In our time covering biofuel development around the world, perhaps the most unique (or strange) fuel source we’ve seen used is this next one: whiskey. Rather, whiskey by-products we should say (which is good, because we certainly would hate to be drinking directly from our fuel tank when the need for a nice glass of whiskey arises). This interesting experiment is going on in, yes you guessed it, Scotland, home of the single malt scotch and also Edinburgh Napier University.
The University’s Biofuel Research Center, according to the school, has developed this innovative fuel process over two years of testing. It was provided with samples, as part of its research, with whiskey by-products from Diageo’s Glenkinchie Distillery. The project, which cost £260,000, focused on the £4bn whiskey industry as a source for biobutanol, said to be “the next generation of biofuel which gives 30% more output power than ethanol.”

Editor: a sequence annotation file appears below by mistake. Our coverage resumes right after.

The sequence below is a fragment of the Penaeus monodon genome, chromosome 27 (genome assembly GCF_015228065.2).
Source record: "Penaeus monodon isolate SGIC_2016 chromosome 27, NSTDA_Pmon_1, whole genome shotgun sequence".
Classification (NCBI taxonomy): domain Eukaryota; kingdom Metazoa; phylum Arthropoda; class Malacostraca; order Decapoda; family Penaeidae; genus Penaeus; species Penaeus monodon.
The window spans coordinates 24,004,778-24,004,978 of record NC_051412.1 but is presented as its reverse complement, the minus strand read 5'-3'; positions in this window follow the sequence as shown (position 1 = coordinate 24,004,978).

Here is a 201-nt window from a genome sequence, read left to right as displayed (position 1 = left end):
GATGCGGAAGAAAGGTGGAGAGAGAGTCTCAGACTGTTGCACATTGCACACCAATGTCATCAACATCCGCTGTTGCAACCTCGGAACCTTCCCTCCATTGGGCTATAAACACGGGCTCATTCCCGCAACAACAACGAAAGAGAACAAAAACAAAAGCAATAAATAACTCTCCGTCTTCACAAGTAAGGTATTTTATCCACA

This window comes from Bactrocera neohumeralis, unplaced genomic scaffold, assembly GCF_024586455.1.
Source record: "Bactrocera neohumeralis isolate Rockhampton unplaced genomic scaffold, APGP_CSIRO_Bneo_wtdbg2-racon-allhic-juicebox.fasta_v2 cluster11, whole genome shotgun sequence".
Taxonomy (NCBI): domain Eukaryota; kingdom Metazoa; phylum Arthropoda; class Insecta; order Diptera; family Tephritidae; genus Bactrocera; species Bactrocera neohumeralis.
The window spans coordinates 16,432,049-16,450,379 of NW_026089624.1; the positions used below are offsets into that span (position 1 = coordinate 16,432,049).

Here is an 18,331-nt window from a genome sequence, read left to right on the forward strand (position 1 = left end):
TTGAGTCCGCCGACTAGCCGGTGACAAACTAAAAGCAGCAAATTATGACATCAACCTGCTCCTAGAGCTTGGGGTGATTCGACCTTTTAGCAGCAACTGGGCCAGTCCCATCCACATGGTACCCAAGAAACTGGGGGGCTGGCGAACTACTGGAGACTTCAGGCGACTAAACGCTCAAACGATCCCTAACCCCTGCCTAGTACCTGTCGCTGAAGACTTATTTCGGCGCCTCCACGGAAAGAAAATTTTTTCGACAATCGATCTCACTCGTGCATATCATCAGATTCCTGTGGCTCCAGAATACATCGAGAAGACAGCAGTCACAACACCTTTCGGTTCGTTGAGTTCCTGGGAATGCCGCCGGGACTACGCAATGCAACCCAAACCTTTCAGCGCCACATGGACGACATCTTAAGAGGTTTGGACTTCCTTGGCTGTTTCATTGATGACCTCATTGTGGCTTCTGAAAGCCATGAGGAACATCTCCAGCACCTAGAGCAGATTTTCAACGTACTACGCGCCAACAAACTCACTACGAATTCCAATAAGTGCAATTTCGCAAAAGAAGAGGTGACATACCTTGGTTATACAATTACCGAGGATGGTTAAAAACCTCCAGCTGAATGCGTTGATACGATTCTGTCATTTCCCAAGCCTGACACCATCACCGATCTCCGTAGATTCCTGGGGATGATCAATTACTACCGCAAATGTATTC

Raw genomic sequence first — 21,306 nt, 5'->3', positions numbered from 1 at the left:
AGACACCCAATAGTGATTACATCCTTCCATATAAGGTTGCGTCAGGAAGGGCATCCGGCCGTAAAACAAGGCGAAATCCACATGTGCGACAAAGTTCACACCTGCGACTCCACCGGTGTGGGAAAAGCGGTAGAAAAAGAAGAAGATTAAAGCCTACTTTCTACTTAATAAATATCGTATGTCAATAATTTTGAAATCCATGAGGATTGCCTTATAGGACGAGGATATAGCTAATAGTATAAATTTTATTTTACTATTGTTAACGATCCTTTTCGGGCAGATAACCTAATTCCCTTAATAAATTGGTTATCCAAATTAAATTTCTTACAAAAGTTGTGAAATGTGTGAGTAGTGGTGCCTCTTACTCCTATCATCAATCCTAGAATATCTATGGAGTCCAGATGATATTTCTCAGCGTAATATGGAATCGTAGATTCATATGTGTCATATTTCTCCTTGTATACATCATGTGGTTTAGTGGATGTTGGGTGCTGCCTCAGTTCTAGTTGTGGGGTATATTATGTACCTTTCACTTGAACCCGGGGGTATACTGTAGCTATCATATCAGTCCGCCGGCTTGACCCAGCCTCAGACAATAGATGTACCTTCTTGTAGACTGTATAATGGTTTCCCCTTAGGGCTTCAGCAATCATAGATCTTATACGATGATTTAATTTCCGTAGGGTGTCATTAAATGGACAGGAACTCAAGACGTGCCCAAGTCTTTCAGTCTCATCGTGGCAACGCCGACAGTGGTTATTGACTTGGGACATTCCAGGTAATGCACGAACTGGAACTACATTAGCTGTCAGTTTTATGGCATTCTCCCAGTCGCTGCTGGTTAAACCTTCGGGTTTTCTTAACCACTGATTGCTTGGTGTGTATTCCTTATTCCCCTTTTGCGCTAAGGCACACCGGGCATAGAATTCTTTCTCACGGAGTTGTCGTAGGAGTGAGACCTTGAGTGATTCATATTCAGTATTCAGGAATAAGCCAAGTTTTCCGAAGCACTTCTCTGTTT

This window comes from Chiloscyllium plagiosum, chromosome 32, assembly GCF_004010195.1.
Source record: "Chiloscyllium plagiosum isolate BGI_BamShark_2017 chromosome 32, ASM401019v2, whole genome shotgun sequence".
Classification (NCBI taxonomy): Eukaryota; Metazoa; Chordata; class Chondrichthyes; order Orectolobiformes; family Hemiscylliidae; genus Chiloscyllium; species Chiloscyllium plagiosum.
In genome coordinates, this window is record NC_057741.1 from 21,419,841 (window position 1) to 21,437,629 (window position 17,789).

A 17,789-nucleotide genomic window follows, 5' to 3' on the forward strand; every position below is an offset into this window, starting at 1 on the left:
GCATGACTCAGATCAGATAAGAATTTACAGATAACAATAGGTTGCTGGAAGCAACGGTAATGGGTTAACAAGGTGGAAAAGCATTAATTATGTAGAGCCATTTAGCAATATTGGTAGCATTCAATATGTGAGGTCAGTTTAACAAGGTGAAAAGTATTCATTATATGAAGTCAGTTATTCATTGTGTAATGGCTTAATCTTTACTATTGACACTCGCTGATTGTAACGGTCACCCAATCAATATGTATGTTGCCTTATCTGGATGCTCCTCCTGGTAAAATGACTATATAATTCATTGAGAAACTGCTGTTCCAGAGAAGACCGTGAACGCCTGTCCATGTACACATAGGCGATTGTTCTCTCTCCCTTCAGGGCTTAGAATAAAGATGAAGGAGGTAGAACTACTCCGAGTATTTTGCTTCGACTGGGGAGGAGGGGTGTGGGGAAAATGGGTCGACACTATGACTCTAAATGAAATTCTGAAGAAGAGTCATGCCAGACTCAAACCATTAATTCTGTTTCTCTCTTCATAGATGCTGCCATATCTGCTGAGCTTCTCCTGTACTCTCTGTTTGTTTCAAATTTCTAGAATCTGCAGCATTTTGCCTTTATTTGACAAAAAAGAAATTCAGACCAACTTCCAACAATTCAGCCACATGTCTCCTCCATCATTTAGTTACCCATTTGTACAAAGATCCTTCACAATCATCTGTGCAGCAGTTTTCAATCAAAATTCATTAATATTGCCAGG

The process apparently uses the two main by-products of the whiskey production process – ‘pot ale’, the liquid from the copper stills, and ‘draff’, the spent grains, as the basis for producing the butanol that can then be used as fuel, according to the university. The technology behind the conversion process was inspired from a 100 year old process, created by Chaim Weizmann, a Jewish refugee chemist in Manchester who studied the butanol fermentation initially as part of a program to produce rubber synthetically.
The university, which believes that this new biofuel could also be used to make other green renewable bio-chemicals, now plans to create a spin-out company to take the new fuel to market and leverage the commercial opportunity in a bid to make it available to drivers. We assume they hopefully won’t be trying to drink from their fuel tanks either.